Arizona Reasonable Expectations Doctrine
In Darner Motor Sales, Inc. v. Universal Underwriters Ins. Co., 140 Ariz. 383, 390, 682 P.2d 388, 395 (1984), the Arizona Supreme Court adopted the doctrine of reasonable expectations, which allows enforcement of standardized contracts even when the consumer has not read the agreement or specifically assented to each of the terms unless the drafting party had "reason to believe" that the signing party would not have accepted a particular term, in which case, the court may strike that term from the agreement. Darner, 140 Ariz. at 391, 393-94, 682 P.2d at 396, 398-99.
The drafter's reason to believe that the signing party would not have assented to the term may be:
(1) shown by the parties' prior negotiations;
(2) inferred from the circumstances of the transaction;
(3) inferred from the fact that the term is bizarre or oppressive;
(4) inferred from the fact that the term eviscerates the non-standard terms to which the parties explicitly agreed;
(5) inferred if the term eliminates the dominant purpose of the transaction. Darner, 140 Ariz. at 392, 682 P.2d at 397.
The Arizona Supreme Court adopted the doctrine of reasonable expectations as set forth in Restatement 211:
(1) Except as stated in Subsection (3), where a party to an agreement signs or otherwise manifests assent to a writing and has reason to believe that like writings are regularly used to embody terms of agreements of the same type, he adopts the writing as an integrated agreement with respect to the terms included in the writing.
(2) Such a writing is interpreted wherever reasonable as treating alike all those similarly situated, without regard to their knowledge or understanding of the standard terms of the writing.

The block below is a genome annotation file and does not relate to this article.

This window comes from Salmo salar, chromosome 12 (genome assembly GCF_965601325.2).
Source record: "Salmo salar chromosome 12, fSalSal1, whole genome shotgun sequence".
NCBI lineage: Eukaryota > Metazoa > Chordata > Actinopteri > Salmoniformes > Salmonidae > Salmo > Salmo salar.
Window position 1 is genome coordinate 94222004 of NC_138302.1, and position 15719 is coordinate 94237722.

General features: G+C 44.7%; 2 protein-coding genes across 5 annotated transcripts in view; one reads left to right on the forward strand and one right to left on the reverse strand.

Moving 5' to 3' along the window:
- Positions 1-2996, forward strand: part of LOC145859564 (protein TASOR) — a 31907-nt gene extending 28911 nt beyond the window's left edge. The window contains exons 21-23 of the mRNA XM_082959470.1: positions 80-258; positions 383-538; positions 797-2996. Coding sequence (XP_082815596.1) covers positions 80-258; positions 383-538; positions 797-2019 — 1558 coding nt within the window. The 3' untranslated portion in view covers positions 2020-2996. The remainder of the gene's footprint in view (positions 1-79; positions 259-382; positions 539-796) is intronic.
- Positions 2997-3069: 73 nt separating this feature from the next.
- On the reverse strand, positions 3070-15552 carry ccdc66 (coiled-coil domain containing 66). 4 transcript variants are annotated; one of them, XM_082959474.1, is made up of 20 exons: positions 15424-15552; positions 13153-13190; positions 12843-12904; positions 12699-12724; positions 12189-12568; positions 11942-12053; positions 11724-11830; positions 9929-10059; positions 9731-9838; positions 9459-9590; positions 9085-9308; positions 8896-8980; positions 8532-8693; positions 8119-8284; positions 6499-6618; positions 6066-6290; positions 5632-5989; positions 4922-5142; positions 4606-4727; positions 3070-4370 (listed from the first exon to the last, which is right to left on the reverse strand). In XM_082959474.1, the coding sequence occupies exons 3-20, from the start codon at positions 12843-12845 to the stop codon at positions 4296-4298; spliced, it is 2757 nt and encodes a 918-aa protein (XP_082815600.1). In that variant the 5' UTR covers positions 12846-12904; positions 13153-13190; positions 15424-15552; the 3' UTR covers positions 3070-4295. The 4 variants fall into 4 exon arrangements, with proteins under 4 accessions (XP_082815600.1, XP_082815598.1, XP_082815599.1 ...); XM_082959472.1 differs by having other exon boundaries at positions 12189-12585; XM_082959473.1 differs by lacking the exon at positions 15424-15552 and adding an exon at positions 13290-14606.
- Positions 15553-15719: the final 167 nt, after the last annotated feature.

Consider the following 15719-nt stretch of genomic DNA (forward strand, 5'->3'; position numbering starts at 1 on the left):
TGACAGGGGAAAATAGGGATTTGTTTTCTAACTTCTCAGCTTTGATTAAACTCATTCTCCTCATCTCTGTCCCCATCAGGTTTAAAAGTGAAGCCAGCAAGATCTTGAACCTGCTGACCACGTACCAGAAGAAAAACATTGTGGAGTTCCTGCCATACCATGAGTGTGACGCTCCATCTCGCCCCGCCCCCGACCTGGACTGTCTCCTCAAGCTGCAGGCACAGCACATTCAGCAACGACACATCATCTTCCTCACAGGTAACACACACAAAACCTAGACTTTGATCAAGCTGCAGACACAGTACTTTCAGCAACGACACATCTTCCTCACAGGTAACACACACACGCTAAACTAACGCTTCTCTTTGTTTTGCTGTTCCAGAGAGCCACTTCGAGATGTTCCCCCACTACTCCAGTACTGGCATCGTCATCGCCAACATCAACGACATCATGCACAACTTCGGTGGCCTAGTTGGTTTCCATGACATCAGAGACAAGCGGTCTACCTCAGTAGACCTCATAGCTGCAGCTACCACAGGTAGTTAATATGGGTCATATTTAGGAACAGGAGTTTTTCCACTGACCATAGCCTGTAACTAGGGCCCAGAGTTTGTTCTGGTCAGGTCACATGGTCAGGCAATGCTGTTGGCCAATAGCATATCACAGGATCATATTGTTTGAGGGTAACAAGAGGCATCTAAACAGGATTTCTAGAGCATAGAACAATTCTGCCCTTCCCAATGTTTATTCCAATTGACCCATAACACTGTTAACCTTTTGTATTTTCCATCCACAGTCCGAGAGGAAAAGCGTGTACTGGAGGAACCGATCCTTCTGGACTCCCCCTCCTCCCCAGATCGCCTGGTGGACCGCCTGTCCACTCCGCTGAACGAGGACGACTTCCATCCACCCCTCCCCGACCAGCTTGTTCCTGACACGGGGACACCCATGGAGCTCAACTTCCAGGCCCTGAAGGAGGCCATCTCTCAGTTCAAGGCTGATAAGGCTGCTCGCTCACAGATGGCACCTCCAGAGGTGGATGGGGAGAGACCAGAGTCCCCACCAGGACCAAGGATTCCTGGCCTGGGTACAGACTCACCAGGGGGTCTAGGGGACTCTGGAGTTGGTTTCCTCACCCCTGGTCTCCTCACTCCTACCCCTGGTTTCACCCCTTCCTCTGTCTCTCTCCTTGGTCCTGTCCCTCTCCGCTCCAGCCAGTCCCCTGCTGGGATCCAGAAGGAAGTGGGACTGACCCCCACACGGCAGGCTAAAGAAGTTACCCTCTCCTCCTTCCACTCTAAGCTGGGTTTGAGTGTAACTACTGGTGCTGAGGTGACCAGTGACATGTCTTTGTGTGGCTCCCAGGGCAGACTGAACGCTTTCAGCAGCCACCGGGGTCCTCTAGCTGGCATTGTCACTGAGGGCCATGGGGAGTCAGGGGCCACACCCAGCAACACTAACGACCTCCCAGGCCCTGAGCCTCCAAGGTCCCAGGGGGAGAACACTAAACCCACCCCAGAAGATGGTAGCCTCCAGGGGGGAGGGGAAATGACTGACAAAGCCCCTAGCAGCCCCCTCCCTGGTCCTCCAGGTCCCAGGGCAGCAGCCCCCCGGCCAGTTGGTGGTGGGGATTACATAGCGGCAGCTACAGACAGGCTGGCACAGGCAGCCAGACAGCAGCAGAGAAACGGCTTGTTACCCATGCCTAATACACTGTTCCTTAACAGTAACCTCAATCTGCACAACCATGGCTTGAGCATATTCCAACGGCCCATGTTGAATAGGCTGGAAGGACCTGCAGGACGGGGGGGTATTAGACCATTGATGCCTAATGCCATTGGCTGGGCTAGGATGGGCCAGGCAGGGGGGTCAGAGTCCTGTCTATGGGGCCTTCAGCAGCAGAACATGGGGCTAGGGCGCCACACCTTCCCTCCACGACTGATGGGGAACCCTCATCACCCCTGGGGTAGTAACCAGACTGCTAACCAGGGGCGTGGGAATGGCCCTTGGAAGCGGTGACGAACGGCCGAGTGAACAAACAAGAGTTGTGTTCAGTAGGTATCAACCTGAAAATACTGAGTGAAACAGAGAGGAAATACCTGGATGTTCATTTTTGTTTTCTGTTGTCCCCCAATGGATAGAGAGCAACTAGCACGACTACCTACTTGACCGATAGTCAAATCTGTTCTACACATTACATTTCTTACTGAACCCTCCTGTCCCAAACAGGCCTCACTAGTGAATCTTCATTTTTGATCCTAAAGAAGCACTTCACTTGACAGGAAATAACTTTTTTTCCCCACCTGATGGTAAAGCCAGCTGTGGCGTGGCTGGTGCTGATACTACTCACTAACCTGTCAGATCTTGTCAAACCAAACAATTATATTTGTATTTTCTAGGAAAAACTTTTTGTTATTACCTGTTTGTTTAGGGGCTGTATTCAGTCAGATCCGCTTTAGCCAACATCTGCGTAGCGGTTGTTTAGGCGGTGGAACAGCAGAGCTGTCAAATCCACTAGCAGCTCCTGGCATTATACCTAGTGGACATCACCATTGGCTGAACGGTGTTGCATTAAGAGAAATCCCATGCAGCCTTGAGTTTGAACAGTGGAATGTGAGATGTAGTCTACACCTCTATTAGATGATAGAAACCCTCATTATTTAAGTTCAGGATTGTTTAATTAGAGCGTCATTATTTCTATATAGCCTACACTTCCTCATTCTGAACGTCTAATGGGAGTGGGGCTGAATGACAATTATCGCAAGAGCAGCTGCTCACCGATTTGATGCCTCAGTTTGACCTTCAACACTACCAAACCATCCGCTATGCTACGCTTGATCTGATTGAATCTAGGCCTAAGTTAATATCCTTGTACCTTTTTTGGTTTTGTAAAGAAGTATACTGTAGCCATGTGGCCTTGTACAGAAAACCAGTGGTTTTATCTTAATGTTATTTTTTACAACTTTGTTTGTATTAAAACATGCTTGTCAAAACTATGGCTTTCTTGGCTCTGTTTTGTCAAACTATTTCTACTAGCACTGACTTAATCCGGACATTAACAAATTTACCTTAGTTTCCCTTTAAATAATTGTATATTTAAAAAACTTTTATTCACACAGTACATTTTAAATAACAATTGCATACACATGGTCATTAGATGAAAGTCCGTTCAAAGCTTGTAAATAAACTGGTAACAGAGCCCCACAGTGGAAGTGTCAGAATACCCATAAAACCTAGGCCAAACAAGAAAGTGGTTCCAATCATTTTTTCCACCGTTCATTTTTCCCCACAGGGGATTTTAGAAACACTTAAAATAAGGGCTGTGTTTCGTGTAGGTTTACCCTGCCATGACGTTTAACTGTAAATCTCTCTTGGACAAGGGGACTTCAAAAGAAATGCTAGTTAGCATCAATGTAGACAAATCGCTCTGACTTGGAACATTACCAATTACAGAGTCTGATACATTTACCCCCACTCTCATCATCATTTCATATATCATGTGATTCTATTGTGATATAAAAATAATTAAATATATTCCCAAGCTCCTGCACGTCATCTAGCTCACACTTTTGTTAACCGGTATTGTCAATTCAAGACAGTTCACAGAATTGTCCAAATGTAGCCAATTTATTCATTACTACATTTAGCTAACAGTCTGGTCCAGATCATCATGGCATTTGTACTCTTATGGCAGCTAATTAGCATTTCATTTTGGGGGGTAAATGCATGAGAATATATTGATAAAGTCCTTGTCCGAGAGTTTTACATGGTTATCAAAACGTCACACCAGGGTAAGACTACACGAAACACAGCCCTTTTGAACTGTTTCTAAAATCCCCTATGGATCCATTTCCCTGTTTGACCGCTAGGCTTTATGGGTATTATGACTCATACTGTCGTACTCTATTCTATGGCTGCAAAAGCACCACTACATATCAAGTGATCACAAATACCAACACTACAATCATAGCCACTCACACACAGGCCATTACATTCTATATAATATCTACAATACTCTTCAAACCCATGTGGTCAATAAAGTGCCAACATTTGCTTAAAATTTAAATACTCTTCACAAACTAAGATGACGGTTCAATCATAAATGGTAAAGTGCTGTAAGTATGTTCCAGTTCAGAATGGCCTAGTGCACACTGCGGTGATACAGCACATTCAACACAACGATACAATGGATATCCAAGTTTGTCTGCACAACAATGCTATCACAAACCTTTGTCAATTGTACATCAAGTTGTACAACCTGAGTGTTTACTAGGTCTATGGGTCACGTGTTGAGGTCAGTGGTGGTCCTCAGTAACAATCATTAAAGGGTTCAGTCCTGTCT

(3) Where the other party has reason to believe that the party manifesting such assent would not do so if he knew that the writing contained a particular term, the term is not part of the agreement. Id. at 391, 682 P.2d at 396.
As set forth in 211(1), Darner begins from the proposition that when a contract with standardized terms is signed, the signing party "adopts the writing . . . with respect to the terms included in the writing." Id.
As set forth in 211(3), it is only when "the other party has reason to believe" that the signing party would not accept the term that the term may be struck from the agreement. Id.
Under Darner, therefore, the arbitration clause in this case is presumptively valid and enforceable, whether or not any appellee read it or appreciated its full effect, unless the reasonable-expectations limitation set forth in 211(3) applies.
Accord Broemmer v. Abortion Services of Phoenix, Ltd., 173 Ariz. 148, 840 P.2d 1013 (1992) ("Our conclusion that the contract was one of adhesion is not, of itself, determinative of its enforceability.").